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Beauty and the Beholder: Faces of Those Around Us Influence What We Find Attractive

Summary: According to researchers, a person’s population influences what they consider to be attractive.

Source: St. Andrew’s University.

The faces of people around us influence what we find attractive, according to the latest research by the University of St Andrews.

The study, published today (18 May 2017) by the journal Human Nature, examined how the appearance of a person’s population influences their facial preferences.

Researchers Carlota Batres, Mallini Kannan and David Perrett found that people tended to prefer mates with the same characteristics as those they were most familiar to.

The study involved asking male and female subjects in different areas which men and women they found most attractive from digitally-manipulated face pairs. The researchers also collected photographs of the subjects which were then rated online by different participants residing in another country.

The study found that the facial characteristics common to each person’s population were considered to be the most attractive.

For example, the faces of women in rural areas of Malaysia and El Salvador were rated as looking heavier than women’s faces from urban areas. Both male and female subjects in those rural areas preferred heavier-looking female faces.

Image shows the faces of two women.

Two of the female individuals from El Salvador. One is from the rural area (left) and one is from the urban area (right). Although both individuals have the same BMI (21.2 kg/m²), the woman from the rural area (left) was perceived to be more overweight than the woman from the urban area (right). In the study, both male and female subjects in those rural areas preferred the heavier-looking female faces. NeuroscienceNews.com image is adapted from the St. Andrew’s University news release.

Dr Carlota Batres, who led the research, said: “In a world where it is said that ‘beauty is in the eye of the beholder’, it might actually be that ‘beauty is in the faces of those we behold’, since we grow to like those around us.”

Further research will be needed to examine just how far this effect can extend, such as whether binge watching a specific show could lead us to prefer people who look like those actors, or whether high exposure to politicians’ faces could also influence our preferences.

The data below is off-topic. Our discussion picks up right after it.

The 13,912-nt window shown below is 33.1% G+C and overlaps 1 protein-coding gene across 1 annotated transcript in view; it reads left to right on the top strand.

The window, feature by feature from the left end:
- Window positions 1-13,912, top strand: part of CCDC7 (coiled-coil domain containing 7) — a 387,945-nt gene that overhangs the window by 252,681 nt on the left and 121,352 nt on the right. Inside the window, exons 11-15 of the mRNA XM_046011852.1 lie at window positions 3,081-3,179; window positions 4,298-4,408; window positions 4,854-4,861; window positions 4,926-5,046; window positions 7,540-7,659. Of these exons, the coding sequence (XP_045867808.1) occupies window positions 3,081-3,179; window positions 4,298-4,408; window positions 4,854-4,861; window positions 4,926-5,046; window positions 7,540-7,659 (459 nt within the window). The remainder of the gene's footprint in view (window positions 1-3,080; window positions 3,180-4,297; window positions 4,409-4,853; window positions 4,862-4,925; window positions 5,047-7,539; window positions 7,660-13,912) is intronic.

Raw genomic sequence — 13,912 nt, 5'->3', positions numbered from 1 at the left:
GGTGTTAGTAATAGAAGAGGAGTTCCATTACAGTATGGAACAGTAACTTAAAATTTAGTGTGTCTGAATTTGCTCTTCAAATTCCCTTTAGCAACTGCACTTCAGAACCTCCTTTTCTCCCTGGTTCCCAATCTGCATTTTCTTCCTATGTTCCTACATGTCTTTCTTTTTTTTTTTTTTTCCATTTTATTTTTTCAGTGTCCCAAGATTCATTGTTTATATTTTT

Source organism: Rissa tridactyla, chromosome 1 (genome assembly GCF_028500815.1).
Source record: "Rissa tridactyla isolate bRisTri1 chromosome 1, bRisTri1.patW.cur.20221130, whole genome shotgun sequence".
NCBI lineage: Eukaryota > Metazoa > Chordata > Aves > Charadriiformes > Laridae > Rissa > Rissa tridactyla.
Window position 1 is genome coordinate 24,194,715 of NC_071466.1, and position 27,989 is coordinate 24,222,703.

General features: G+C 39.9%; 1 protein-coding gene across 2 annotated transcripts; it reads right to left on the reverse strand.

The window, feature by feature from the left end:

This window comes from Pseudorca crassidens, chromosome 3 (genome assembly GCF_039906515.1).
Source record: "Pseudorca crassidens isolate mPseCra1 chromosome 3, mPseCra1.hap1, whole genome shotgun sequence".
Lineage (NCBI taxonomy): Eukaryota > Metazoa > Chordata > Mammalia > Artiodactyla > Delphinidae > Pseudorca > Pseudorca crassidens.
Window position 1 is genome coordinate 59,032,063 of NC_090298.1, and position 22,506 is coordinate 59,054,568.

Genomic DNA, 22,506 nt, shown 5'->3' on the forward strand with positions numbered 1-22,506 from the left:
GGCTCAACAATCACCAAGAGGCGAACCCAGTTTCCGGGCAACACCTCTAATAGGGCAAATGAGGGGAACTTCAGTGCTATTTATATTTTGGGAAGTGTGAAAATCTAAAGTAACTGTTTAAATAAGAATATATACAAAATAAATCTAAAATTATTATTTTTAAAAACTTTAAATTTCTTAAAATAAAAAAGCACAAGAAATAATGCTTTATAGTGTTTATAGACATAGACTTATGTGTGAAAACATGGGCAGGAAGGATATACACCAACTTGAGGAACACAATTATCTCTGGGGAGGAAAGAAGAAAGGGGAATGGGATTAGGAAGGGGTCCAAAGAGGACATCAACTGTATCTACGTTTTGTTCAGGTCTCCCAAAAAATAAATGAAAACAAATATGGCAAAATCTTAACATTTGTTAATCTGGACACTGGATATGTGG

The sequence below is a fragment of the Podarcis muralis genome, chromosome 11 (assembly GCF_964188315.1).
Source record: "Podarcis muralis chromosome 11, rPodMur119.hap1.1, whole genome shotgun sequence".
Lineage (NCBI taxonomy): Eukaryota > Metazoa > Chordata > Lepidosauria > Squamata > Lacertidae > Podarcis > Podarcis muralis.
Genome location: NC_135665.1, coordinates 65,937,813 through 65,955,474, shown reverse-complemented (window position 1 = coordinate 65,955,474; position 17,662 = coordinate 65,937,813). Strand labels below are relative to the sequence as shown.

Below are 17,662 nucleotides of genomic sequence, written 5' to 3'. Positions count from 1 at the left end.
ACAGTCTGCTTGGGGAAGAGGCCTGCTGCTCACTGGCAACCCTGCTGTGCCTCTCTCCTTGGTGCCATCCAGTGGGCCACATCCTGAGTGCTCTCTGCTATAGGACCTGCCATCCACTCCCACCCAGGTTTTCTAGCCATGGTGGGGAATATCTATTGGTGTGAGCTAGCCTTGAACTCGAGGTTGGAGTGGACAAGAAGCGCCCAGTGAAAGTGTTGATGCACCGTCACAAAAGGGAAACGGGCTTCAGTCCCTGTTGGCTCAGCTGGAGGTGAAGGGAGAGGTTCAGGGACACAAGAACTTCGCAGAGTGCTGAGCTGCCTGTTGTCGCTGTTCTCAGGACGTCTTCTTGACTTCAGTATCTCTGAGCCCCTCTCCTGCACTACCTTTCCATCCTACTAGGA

Professor David Perrett, who runs the Perception Lab at St Andrews, added: “Future research that examines beauty ideals between populations should also examine the facial characteristics that make up such populations.”

About this neuroscience research article

Source: St. Andrew’s University
Image Source: NeuroscienceNews.com image is adapted from the St. Andrew’s University news release.
Original Research: Full open access research for “Familiarity with Own Population’s Appearance Influences Facial Preferences” by Carlota Batres, Mallini Kannan, and David I Perrett in Human Nature. Published online May 18 2017 doi:10.1007/s12110-017-9289-8

Cite This NeuroscienceNews.com Article
St. Andrew’s University “Beauty and the Beholder: Faces of Those Around Us Influence What We Find Attractive.” NeuroscienceNews. NeuroscienceNews, 18 May 2017.
<http://neurosciencenews.com/attraction-social-neuroscience-6717/>.
St. Andrew’s University (2017, May 18). Beauty and the Beholder: Faces of Those Around Us Influence What We Find Attractive. NeuroscienceNew. Retrieved May 18, 2017 from http://neurosciencenews.com/attraction-social-neuroscience-6717/
St. Andrew’s University “Beauty and the Beholder: Faces of Those Around Us Influence What We Find Attractive.” http://neurosciencenews.com/attraction-social-neuroscience-6717/ (accessed May 18, 2017).

Abstract

Familiarity with Own Population’s Appearance Influences Facial Preferences

Previous studies have found that individuals from rural areas in Malaysia and in El Salvador prefer heavier women than individuals from urban areas. Several explanations have been proposed to explain these differences in weight preferences but no study has explored familiarity as a possible explanation. We therefore sought to investigate participants’ face preferences while also examining the facial characteristics of the actual participants. Our results showed that participants from rural areas preferred heavier-looking female faces than participants from urban areas. We also found that the female faces from the rural areas were rated as looking heavier than the female faces from the urban areas. Our findings are consistent with the hypothesis that familiarity may be contributing to the differences found in face preferences between rural and urban areas given that people from rural and urban areas are exposed to different faces.

“Familiarity with Own Population’s Appearance Influences Facial Preferences” by Carlota Batres, Mallini Kannan, and David I Perrett in Human Nature. Published online May 18 2017 doi:10.1007/s12110-017-9289-8

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